Human Rights Promotion through Transnational Investment Regimes: An International Political Economy Approach
Department of Political Science, University of Victoria, SSM A316, 3800 Finnerty Rd., Victoria, BC V8P 5C2, Canada
Hague Institute for the Internationalisation of Law, Bezuidenhoutseweg 16A, 2594 AV, The Hague,
Abstract: International investment agreements are foundational instruments in a transnational investment regime that governs how states regulate the foreign-owned assets and the foreign investment activities of private actors. Over 3,000 investment agreements between states govern key governmental powers and form the basis for an emerging transnational investment regime. This transnational regime significantly decentralizes, denationalizes, and privatizes decision-making and policy choices over foreign investment. Investment agreements set limits to state action in a number of areas of vital public concern, including the protection of human and labour rights, the environment, and sustainable development. They determine the distribution of power between foreign investors and host states and their societies. However, the societies in which they operate seldom have any input into the terms or operation of these agreements, raising crucial questions of their democratic legitimacy as mechanisms of governance. This paper draws on political science and law to explore the political economy of international investment agreements and asks whether these agreements are potential vehicles for promoting international human rights. The analysis provides an historical account of the investment regime, while a review of the political economy of international investment agreements identifies what appears to be a paradox at the core of their operation. It then examines contract theory for insight into this apparent paradox and considers whether investment agreements are suitable mechanisms for advancing international human rights.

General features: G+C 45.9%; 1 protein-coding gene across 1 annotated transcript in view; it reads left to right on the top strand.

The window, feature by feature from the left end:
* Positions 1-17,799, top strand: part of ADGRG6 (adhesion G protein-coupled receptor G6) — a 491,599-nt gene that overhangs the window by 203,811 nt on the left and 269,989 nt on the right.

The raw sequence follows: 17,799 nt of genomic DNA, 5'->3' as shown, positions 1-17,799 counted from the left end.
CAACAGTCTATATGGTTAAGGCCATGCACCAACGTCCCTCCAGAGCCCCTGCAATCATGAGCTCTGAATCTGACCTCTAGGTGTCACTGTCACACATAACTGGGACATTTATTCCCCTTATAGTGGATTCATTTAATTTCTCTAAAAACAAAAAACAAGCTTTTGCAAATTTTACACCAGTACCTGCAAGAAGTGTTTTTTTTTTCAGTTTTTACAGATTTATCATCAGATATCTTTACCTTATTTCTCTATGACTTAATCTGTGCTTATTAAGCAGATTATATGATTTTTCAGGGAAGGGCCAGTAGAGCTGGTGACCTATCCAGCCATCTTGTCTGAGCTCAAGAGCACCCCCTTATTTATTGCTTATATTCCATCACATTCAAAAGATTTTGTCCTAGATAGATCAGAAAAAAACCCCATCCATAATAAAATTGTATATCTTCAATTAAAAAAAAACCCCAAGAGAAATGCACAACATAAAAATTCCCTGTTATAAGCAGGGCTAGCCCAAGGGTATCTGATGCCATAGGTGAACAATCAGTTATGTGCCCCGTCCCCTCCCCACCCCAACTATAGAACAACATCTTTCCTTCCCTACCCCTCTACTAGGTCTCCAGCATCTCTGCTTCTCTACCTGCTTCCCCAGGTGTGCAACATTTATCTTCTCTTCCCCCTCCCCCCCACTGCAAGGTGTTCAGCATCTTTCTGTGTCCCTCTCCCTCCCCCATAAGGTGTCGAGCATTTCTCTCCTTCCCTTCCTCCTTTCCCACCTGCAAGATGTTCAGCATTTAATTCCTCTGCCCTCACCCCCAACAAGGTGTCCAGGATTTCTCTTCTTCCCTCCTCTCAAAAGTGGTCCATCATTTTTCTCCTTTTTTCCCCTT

Keywords: human rights; incomplete contract theory; international arbitration; investor–state arbitration